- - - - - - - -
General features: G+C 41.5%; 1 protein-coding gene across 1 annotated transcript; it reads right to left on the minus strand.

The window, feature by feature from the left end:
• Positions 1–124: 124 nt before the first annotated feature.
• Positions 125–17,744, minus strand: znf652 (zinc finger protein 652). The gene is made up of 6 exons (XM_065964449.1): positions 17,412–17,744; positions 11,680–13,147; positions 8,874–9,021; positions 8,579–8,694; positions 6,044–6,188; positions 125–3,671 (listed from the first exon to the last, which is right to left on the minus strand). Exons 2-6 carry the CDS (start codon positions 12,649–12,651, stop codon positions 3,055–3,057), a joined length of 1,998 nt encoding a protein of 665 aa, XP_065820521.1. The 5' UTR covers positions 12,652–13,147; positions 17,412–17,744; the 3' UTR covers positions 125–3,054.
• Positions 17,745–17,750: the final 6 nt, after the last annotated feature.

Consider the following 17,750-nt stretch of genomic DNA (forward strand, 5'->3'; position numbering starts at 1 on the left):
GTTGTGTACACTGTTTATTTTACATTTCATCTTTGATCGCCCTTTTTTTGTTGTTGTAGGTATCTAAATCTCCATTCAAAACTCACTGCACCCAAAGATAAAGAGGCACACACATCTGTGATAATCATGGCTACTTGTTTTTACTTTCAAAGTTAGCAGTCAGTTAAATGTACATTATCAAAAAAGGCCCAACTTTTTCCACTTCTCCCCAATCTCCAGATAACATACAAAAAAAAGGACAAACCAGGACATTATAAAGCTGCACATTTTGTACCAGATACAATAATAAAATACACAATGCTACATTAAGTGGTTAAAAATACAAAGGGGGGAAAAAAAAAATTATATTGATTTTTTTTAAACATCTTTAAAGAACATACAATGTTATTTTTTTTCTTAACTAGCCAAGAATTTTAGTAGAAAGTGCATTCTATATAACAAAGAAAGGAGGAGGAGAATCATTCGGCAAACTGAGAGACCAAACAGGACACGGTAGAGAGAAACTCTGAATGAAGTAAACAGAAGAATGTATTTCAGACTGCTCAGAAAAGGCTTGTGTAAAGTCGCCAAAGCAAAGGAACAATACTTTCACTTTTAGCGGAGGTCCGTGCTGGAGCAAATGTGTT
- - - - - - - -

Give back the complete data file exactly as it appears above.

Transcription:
General features: G+C 41.5%; 1 protein-coding gene across 1 annotated transcript; it reads right to left on the minus strand.

The window, feature by feature from the left end:
• Positions 1–124: 124 nt before the first annotated feature.
• Positions 125–17,744, minus strand: znf652 (zinc finger protein 652). The gene is made up of 6 exons (XM_065964449.1): positions 17,412–17,744; positions 11,680–13,147; positions 8,874–9,021; positions 8,579–8,694; positions 6,044–6,188; positions 125–3,671 (listed from the first exon to the last, which is right to left on the minus strand). Exons 2-6 carry the CDS (start codon positions 12,649–12,651, stop codon positions 3,055–3,057), a joined length of 1,998 nt encoding a protein of 665 aa, XP_065820521.1. The 5' UTR covers positions 12,652–13,147; positions 17,412–17,744; the 3' UTR covers positions 125–3,054.
• Positions 17,745–17,750: the final 6 nt, after the last annotated feature.

Consider the following 17,750-nt stretch of genomic DNA (forward strand, 5'->3'; position numbering starts at 1 on the left):
GTTGTGTACACTGTTTATTTTACATTTCATCTTTGATCGCCCTTTTTTTGTTGTTGTAGGTATCTAAATCTCCATTCAAAACTCACTGCACCCAAAGATAAAGAGGCACACACATCTGTGATAATCATGGCTACTTGTTTTTACTTTCAAAGTTAGCAGTCAGTTAAATGTACATTATCAAAAAAGGCCCAACTTTTTCCACTTCTCCCCAATCTCCAGATAACATACAAAAAAAAGGACAAACCAGGACATTATAAAGCTGCACATTTTGTACCAGATACAATAATAAAATACACAATGCTACATTAAGTGGTTAAAAATACAAAGGGGGGAAAAAAAAAATTATATTGATTTTTTTTAAACATCTTTAAAGAACATACAATGTTATTTTTTTTCTTAACTAGCCAAGAATTTTAGTAGAAAGTGCATTCTATATAACAAAGAAAGGAGGAGGAGAATCATTCGGCAAACTGAGAGACCAAACAGGACACGGTAGAGAGAAACTCTGAATGAAGTAAACAGAAGAATGTATTTCAGACTGCTCAGAAAAGGCTTGTGTAAAGTCGCCAAAGCAAAGGAACAATACTTTCACTTTTAGCGGAGGTCCGTGCTGGAGCAAATGTGTT